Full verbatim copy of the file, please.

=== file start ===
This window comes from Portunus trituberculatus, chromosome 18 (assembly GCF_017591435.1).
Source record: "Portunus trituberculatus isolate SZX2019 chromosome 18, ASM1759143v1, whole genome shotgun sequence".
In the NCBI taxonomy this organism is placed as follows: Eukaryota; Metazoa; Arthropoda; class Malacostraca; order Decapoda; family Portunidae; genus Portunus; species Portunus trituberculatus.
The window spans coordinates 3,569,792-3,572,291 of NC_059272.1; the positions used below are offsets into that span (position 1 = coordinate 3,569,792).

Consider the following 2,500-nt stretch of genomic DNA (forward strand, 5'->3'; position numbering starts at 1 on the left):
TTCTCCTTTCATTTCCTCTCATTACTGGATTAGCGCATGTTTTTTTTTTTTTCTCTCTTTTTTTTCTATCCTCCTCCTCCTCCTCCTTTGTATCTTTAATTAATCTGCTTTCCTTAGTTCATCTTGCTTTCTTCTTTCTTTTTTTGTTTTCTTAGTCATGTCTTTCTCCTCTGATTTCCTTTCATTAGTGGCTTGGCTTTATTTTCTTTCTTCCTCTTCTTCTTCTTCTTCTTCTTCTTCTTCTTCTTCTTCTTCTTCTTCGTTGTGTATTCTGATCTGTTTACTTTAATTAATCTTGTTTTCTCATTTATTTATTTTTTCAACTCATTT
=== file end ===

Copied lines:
This window comes from Portunus trituberculatus, chromosome 18 (assembly GCF_017591435.1).
Source record: "Portunus trituberculatus isolate SZX2019 chromosome 18, ASM1759143v1, whole genome shotgun sequence".
In the NCBI taxonomy this organism is placed as follows: Eukaryota; Metazoa; Arthropoda; class Malacostraca; order Decapoda; family Portunidae; genus Portunus; species Portunus trituberculatus.
The window spans coordinates 3,569,792-3,572,291 of NC_059272.1; the positions used below are offsets into that span (position 1 = coordinate 3,569,792).

Consider the following 2,500-nt stretch of genomic DNA (forward strand, 5'->3'; position numbering starts at 1 on the left):
TTCTCCTTTCATTTCCTCTCATTACTGGATTAGCGCATGTTTTTTTTTTTTTCTCTCTTTTTTTTCTATCCTCCTCCTCCTCCTCCTTTGTATCTTTAATTAATCTGCTTTCCTTAGTTCATCTTGCTTTCTTCTTTCTTTTTTTGTTTTCTTAGTCATGTCTTTCTCCTCTGATTTCCTTTCATTAGTGGCTTGGCTTTATTTTCTTTCTTCCTCTTCTTCTTCTTCTTCTTCTTCTTCTTCTTCTTCTTCTTCTTCTTCGTTGTGTATTCTGATCTGTTTACTTTAATTAATCTTGTTTTCTCATTTATTTATTTTTTCAACTCATTT